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Results BriefsAugust 29, 2022

Shelter from the Storm: Protecting Bangladesh’s Coastal Communities from Natural Disasters


Caption: Schoolchildren going to a multipurpose cyclone shelter in Barisal, Bangladesh. Photo courtesy: Tapash Paul/World Bank


The World Bank’s Multipurpose Disaster Shelter Project (MDSP) has played a crucial role in the successful effort to protect people in the cyclone exposed coastal region of Bangladesh. The project, which runs through June 2023, is intended to enable 14 million people in nine districts to have access to safe havens by building 552 new shelters, rehabilitating 450 existing shelters and constructing over 550 km of evacuation roads. The shelters are used as primary schools during regular weather.


Bangladesh’s geographical position and its proximity to the Bay of Bengal and the Indian Ocean create a tropical monsoon-type climate, which is prone to cyclones, flooding, and droughts. Nearly 40 million people live on the 710 km-wide coastal plain. Construction of the shelters and building up the defenses of the polders, or islands, has helped mitigate the impacts of these hazards. In 1970 Cyclone Bhola killed about 300,000 people; in 2007 Cyclone Sidr killed 3,500 people; in 2018 Cyclone Fani claimed fewer than 10 lives, and in 2020 Cyclone Amphan killed around 20 people. The Government estimates that over 7,000 multipurpose shelters will be needed by 2025 to improve disaster resilience across a total of 19 coastal districts.


The Bank-supported MDSP, which has been under way since 2015, has focused on constructing and improving existing disaster shelters, which serve as primary schools at times of regular weather conditions. The project is also building connecting roads and communication networks ensuring easy accessibility to the shelters. Bangladesh has a long experience in constructing multipurpose disaster shelters, notably through the predecessor Emergency 2007 Cyclone Recovery and Restoration Project which was also supported by the World Bank’s International Development Association (IDA). MDSP is further improving the design of shelters and has been one of the first to introduce steel shelters for greater durability. In 2018 the Government approved the Bangladesh Delta Plan 2100 (BDP2100), which includes cyclone shelters as one of its priority interventions.


  • Construction is so far complete on 166 new shelters and 50 km of all-weather access roads; 370 existing shelters have been rehabilitated.
  • They provide protection for over 589,400 people and 40,600 livestock in vulnerable coastal communities.
  • They also provide over 1,600 new and improved classrooms for more than 150,000 primary school children.
  • A further 110 new shelters will be built and 50 others rehabilitated before the next cyclone season in November 2022.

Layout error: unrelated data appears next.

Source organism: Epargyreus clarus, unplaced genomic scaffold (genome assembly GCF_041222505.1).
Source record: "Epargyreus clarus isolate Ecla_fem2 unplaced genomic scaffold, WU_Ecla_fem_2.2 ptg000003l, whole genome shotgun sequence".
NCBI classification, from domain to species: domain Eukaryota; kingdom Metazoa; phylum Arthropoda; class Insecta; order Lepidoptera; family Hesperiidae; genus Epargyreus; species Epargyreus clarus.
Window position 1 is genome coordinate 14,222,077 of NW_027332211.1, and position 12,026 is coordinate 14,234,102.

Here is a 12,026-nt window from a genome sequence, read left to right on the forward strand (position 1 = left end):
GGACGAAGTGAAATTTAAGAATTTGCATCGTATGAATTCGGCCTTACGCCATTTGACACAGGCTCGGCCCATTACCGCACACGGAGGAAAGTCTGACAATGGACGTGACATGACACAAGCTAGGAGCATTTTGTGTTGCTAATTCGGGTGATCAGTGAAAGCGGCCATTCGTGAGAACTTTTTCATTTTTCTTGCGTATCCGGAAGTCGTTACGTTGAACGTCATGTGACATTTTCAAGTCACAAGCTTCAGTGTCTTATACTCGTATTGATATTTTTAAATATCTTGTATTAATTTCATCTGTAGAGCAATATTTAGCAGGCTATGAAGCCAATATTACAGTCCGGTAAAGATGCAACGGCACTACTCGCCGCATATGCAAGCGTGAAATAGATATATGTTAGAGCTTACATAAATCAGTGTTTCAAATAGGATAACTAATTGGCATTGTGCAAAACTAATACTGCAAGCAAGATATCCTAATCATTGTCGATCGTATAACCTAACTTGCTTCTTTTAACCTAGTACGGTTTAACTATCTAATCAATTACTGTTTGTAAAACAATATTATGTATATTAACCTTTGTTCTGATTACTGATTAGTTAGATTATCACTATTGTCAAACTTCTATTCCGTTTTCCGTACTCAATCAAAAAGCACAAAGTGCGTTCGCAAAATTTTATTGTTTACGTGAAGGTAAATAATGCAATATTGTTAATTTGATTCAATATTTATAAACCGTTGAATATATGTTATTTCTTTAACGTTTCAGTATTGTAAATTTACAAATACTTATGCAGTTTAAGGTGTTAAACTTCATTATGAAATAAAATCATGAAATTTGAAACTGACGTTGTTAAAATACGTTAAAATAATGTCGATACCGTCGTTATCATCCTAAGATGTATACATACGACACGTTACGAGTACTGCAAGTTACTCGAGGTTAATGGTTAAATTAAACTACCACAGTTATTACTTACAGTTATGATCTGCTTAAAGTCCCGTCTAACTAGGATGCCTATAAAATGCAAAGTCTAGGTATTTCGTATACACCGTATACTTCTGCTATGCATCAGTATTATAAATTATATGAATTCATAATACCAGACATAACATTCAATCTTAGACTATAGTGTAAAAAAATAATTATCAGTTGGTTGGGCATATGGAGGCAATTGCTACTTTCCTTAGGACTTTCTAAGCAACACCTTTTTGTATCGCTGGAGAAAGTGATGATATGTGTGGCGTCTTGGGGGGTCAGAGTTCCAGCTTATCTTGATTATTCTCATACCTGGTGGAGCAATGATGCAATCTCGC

Caption: Multipurpose disaster shelter/primary school in Shatkira, Bangladesh. Photo courtesy: Swarna Kazi/World Bank

Bank Group Contribution

The Project is financed through a US$375 million IDA credit.


  •  The Government of Bangladesh contributes to the IDA financing with an additional US$1.7 million.
  • The project implementing agency is the Local Government Engineering Department, which also implements other large-scale rural infrastructure projects.
  • Because of the dual function of the shelters, the project closely coordinates with the Ministry of Primary and Mass Education on the shelter locations. Volunteer-based School Management Committees provide an important interface with the local community and the sustainability of smaller maintenance of schools.
  • Community preparedness activities are carried out through the Cyclone Preparedness Program, led by the Ministry of Disaster Management and Relief in partnership with the Bangladesh Red Crescent Society.
  • In addition, the project coordinates closely with other Development Partners, including Asian Development Bank, KfW, USAID, which are also supporting or have recently supported similar multi-purpose disaster shelter initiatives in coastal Bangladesh.

Moving Forward

The number of disaster shelters is still well below what is needed. Ensuring 100% coverage is a high priority of the Government and the Bank, especially given the increased frequency and intensity of cyclones. Designs are constantly being changed to improve the accessibility and facilities at the buildings, including provisions for pregnant women and people with disabilities, improved water harvesting and storage, and energy efficiency. Innovations in materials, designs and procurement strategies are making it possible to build more, better, and faster. The construction of 500 shelters is the largest simultaneous construction of this kind, and the recent use of steel structures has reduced construction time by around 25%.


“We are happy to have a shelter center near our house. We are thankful to the government for providing this facility for us. This area will be developed due to the school cum cyclone shelter.  Our children can attend school. And during the time of storm and cyclone, we can stay here. Even a few months ago we have taken shelter in the school building with our cows and goats.”

Aklima Khatun, beneficiary, mother of three, Char Fassion, Bhola